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02 September, 2015
Making the move to a new country is a daunting enough task on its own. Add in the need to find a great flat in a new city and in a neighborhood that is completely unknown to you and the challenge increases.
An expat new to the area will, of course, not know enough about the area to be able to choose which suburb or neighborhood of a city will be right for them to purchase property in. That is why so many people choose to start their new lives in Australia by first renting a flat.
Over time, when you come to know the ins and outs of your new home, you'll be better equipped to choose a more permanent home, if that's what you want.
It will be good for you to know the different distinctions that Australians use to describe their various properties, in case the terms differ from what you are used to.
Aussie's may refer to their homes as either flats or houses. A house is pretty self-explanatory... they tend to be somewhat larger than flats and normally feature some sort of outdoor space. A flat may be more familiar to you by the term apartment or condo. A one-room flat is also known as a studio.
Units are also flats, but typically larger. They might even feature split levels like some houses.
If you have the time, it would be well worth it for you to visit each one of the neighborhoods that you are considering. This will give you a 'feel' for what it might be like to live there. Get out and walk around. Visit the shops and find out where the schools are located (if you have children).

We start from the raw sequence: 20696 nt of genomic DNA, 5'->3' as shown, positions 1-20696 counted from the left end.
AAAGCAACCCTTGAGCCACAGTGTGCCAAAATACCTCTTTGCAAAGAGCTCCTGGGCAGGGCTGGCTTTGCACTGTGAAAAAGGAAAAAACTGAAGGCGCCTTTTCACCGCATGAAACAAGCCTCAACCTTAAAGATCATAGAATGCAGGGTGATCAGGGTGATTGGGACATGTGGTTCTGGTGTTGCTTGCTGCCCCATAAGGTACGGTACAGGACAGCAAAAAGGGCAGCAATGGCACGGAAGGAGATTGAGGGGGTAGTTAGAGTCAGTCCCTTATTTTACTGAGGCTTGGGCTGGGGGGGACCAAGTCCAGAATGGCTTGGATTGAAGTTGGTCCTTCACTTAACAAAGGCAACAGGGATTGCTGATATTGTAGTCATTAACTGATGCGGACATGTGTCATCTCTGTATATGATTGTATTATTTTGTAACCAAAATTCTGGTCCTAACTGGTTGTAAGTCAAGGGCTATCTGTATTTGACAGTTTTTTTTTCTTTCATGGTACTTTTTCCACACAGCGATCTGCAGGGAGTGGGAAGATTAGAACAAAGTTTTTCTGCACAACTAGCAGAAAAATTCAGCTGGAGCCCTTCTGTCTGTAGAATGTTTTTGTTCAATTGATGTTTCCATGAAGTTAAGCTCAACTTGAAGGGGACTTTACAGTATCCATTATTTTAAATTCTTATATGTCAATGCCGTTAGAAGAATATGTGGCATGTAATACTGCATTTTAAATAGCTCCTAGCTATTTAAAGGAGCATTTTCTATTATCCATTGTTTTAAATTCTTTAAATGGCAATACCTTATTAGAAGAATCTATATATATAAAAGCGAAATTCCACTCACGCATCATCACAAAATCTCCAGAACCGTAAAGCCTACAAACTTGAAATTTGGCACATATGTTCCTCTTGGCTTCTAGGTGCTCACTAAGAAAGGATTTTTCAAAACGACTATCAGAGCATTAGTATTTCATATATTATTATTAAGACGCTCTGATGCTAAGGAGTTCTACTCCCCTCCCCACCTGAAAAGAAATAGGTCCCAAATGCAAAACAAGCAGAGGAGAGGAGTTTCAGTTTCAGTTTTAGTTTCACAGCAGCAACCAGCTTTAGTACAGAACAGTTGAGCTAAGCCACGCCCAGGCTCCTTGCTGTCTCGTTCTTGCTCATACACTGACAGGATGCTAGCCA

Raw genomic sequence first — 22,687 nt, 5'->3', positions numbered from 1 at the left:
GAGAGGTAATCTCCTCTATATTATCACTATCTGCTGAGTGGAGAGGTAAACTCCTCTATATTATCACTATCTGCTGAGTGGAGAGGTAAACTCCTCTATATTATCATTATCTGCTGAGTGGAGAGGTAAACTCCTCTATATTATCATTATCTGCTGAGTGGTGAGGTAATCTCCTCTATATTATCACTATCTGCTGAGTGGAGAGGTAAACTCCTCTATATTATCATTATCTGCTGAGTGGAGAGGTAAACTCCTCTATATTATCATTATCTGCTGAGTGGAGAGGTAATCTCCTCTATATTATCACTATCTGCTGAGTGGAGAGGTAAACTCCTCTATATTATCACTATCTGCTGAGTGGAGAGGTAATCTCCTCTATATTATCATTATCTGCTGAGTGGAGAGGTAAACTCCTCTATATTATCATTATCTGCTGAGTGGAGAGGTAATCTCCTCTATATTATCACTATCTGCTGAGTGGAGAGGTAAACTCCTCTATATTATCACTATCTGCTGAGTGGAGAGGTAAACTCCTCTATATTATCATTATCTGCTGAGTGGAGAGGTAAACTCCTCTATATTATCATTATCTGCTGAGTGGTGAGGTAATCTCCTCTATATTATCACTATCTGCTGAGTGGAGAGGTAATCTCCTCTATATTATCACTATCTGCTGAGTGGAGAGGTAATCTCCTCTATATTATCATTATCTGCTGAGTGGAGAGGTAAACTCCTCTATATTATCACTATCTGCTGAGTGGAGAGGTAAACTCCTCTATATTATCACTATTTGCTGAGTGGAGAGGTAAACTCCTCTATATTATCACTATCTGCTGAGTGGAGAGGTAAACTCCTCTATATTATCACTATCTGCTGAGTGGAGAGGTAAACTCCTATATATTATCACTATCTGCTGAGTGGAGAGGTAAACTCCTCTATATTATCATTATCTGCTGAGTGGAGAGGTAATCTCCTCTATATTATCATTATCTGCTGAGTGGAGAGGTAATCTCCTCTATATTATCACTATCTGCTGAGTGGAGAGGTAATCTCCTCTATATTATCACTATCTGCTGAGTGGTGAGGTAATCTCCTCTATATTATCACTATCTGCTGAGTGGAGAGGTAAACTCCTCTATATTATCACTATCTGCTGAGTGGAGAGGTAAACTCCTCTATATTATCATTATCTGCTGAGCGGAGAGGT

Consider any commute times if you already have a job lined up. Google maps can also help you with this step. If you don't have the time to visit every potential neighborhood, take advantage of the street view option to get a look around. Calculate commute times using the directions box on the map.
By doing this, you should be able to come up with a short list of desired neighborhoods -- no more than three or four. This will give you a way to pare down your choices from the listings of available rentals.
Make sure that wherever you decide to move, there will be a space to park your car. Parking can be costly in certain areas. If you don't plan to have a car, you'll want to consider locations where public transportation is readily available.
While newspapers always list rental properties, some urban markets can move quickly. In which case, searching online can be more convenient. You will also be able to dial in the search results to your specifications: how many bedrooms you would like, and what type of budget you are working with, for example. A service like Gumtree.com.au will likely yield the best results.
Once you locate a suitable flat, you will want to get in touch with an agent to arrange to view the property. Keeping in mind how fast the markets can move, don't be afraid to call early. If you are connected with their voicemail, leave a message with your contact information. But don't leave it there. Send them an email and follow up with another phone call if you don't hear back within a reasonable amount of time.
In some countries, you can rent a flat sight unseen, but in Australia agents are required to have the tenants view the property first. This means that you may be able to view flats during one of the many open viewings -- or open houses -- that agents hold.
It is a good idea in the faster markets to show up prepared to submit all the necessary applications right away. Bring any paperwork that you might need. This will help your chances of securing a great flat in a competitive environment.
The Expat Briefing brand is owned and operated by Wolters Kluwer TAA Limited.